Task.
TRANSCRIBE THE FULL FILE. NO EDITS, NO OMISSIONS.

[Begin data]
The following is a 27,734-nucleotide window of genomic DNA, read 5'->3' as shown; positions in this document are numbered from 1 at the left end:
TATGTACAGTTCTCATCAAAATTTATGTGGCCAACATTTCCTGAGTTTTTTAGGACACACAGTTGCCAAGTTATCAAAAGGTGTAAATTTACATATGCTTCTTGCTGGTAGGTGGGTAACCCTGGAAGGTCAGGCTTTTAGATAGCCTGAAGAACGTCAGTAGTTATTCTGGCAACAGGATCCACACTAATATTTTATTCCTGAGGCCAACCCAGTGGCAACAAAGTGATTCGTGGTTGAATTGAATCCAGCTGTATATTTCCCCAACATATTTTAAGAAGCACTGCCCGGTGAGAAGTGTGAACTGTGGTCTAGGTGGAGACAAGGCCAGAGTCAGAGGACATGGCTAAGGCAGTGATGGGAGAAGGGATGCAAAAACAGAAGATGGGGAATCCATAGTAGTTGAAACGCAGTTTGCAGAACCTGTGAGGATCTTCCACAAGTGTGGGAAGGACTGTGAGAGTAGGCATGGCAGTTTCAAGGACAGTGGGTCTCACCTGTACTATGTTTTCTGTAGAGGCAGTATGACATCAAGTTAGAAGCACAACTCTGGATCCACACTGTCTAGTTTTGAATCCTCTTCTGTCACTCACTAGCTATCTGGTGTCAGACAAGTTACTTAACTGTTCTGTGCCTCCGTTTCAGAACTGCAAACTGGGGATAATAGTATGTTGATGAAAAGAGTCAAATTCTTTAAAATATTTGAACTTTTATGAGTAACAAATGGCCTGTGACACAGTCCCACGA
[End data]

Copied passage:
The following is a 27,734-nucleotide window of genomic DNA, read 5'->3' as shown; positions in this document are numbered from 1 at the left end:
TATGTACAGTTCTCATCAAAATTTATGTGGCCAACATTTCCTGAGTTTTTTAGGACACACAGTTGCCAAGTTATCAAAAGGTGTAAATTTACATATGCTTCTTGCTGGTAGGTGGGTAACCCTGGAAGGTCAGGCTTTTAGATAGCCTGAAGAACGTCAGTAGTTATTCTGGCAACAGGATCCACACTAATATTTTATTCCTGAGGCCAACCCAGTGGCAACAAAGTGATTCGTGGTTGAATTGAATCCAGCTGTATATTTCCCCAACATATTTTAAGAAGCACTGCCCGGTGAGAAGTGTGAACTGTGGTCTAGGTGGAGACAAGGCCAGAGTCAGAGGACATGGCTAAGGCAGTGATGGGAGAAGGGATGCAAAAACAGAAGATGGGGAATCCATAGTAGTTGAAACGCAGTTTGCAGAACCTGTGAGGATCTTCCACAAGTGTGGGAAGGACTGTGAGAGTAGGCATGGCAGTTTCAAGGACAGTGGGTCTCACCTGTACTATGTTTTCTGTAGAGGCAGTATGACATCAAGTTAGAAGCACAACTCTGGATCCACACTGTCTAGTTTTGAATCCTCTTCTGTCACTCACTAGCTATCTGGTGTCAGACAAGTTACTTAACTGTTCTGTGCCTCCGTTTCAGAACTGCAAACTGGGGATAATAGTATGTTGATGAAAAGAGTCAAATTCTTTAAAATATTTGAACTTTTATGAGTAACAAATGGCCTGTGACACAGTCCCACGA